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Interview with Ms. Catalina Devandas – UN Special Rapporteur on the rights of persons with disabilities

© Robin Wyatt
Madhushree (in pink) is affected by autism. Under the Chamkol programme in India, she and her mother are part of health, well-being, development and pre-school programmes.

The UN Special Rapporteur on Disability speaks to CBM about the opportunities and challenges in progressing the human rights of women and girls with disabilities.

What in your opinion are the top 3 human rights issues for women and girls with disabilities?

If I had to pick three, it would be violence, sexual and reproductive rights and poverty and exclusion. Each of the three is interrelated so it is very hard to make a differentiation between them. With respect to violence, I see three different clusters: indirect violence representing the total absence of women and girls with disabilities and what that means in terms of their absence from any public policy, from the community, how they are disregarded as individuals and left with no opportunity at all. Then there is direct violence, which is physical or psychological, and inside that you have the specific disability related violence; when the abuse is based in a women’s impairment.

The second issue to highlight is the issue of sexual and reproductive rights, specifically the violation to the physical integrity of women with disabilities, including by subjecting them to force sterilisation. Also there are great obstacles for women to enjoy their rights to have a family and parenting and of course lack of access to services and information on sexual and reproductive rights. 

The third issue is poverty and exclusion. I believe that women and girls with disabilities are more vulnerable to becoming poor and are more excluded. This is the case for women and girls with disabilities in every population or group; for example, if you are a girl with a disability living in an indigenous community more than likely you will be excluded and poor.

How important is it that voices of women and girls with disabilities are represented in the disability rights movement and in the women’s rights movement?

This is very important. I believe that is strategically important to get involved in the women’s rights movement and the disability rights movement. Women and girls with disabilities are in a struggle for recognition. We got some recognition in the negotiation of the CRPD – so at least women with disabilities have been considered since the outset of the CRPD. This is a reflection of a bigger international movement, which is the women’s movement.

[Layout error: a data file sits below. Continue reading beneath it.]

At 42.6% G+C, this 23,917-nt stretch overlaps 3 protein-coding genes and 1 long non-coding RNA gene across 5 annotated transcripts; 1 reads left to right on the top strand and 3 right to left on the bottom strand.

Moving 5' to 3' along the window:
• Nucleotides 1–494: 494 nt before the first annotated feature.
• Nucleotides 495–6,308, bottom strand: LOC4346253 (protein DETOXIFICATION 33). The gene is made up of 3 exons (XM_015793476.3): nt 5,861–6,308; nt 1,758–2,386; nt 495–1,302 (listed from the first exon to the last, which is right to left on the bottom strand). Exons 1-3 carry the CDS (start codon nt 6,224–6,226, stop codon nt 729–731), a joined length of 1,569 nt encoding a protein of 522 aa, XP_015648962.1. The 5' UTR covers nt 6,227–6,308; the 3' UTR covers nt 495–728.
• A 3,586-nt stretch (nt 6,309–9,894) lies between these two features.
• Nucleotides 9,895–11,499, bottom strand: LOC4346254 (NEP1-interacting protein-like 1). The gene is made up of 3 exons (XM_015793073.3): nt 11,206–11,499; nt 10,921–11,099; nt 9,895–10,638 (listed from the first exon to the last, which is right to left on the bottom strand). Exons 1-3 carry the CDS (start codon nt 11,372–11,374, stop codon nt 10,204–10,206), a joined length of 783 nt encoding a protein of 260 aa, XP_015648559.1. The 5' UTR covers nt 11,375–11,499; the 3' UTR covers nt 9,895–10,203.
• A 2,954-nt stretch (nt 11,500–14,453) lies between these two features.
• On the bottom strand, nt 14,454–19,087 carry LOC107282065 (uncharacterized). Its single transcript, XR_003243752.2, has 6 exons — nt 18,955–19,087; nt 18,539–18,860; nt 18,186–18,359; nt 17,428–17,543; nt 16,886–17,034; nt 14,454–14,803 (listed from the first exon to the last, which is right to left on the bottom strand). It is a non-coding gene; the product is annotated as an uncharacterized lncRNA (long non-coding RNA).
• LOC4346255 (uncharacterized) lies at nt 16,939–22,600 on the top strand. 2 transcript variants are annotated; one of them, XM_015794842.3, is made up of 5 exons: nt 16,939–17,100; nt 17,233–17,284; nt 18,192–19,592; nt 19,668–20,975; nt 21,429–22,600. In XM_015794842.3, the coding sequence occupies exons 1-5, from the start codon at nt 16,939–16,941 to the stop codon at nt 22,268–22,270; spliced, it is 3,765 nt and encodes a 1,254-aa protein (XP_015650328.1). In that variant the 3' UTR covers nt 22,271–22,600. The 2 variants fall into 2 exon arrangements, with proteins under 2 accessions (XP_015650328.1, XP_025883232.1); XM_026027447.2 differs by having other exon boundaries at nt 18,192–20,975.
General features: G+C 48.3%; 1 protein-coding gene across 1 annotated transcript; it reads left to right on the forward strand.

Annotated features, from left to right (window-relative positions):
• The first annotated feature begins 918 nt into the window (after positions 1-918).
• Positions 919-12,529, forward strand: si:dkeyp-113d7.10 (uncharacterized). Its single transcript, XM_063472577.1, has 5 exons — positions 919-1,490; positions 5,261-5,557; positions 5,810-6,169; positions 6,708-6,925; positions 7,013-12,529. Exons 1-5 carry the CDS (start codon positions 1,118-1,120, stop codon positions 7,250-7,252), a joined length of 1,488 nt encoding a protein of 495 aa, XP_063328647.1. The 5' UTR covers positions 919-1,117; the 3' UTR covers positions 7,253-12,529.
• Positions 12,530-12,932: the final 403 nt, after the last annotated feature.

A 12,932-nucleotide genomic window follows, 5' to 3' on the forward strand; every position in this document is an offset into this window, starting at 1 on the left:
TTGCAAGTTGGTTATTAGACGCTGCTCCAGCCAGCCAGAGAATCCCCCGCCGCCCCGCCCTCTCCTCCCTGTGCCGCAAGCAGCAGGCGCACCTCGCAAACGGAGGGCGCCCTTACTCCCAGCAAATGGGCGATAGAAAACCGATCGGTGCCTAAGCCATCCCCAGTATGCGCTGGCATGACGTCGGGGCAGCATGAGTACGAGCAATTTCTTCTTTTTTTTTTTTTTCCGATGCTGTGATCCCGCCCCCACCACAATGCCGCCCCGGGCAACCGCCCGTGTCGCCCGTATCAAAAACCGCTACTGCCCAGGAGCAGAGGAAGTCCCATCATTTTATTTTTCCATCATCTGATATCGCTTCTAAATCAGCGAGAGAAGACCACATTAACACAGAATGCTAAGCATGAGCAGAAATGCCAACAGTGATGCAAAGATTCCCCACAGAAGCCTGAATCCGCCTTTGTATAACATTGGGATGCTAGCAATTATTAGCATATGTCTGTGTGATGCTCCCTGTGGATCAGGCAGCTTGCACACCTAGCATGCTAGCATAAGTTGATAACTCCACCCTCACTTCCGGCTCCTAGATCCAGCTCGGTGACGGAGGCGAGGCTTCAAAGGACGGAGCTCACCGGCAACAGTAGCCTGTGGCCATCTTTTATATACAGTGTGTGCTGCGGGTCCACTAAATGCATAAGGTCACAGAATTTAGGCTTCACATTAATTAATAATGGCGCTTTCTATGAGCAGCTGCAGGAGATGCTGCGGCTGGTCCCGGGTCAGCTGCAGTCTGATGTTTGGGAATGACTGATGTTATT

The women’s movement worldwide has a lot of power and visibility. It is well positioned now. For example everything you do in the UN system has to be gender sensitive, including my mandate as UN special rapporteur on the rights of persons with disabilities has to be gender sensitive. It would be very strategic if women with disabilities become visible within the women’s movement to increase our visibility in the national and international agendas promoting women’s rights. Also because we need to raise the awareness and understanding of the mainstream movement about our rights, sometimes even the actions taken by the women’s movement are not necessarily disability friendly so there is a need for us to highlight that and to work together so that our concerns, needs and demands are adequately taken into account in the mainstream women’s advocacy.

What do you think are the important first steps to ensure that women and girls with disabilities are included in human rights committees work?

I think they have an important role. It is my intention over the coming years to work with not only the CRPD committee but also the other human rights treaty bodies to include persons with disabilities in their work. We have the CRPD committee and the drafting of the general comment on Article 6. The women’s right committee (CEDAW) is also making progress and of course there is the children’s rights committee (CRC) and their responsibility for girls and boys with disabilities.

The human rights treaty bodies are very important. First of we need to work with them to get them to acknowledge disability rights, never mind the rights of women with disabilities, so we have to make it an issue for the committees. Given that context, the issues that make women with disabilities more vulnerable to human rights violations are key. Also, as any other person with disability, women with disabilities are all around us, for example we are part of indigenous groups, we have different ethnicities, we are older women etc. We have to be included in all aspects related to human rights.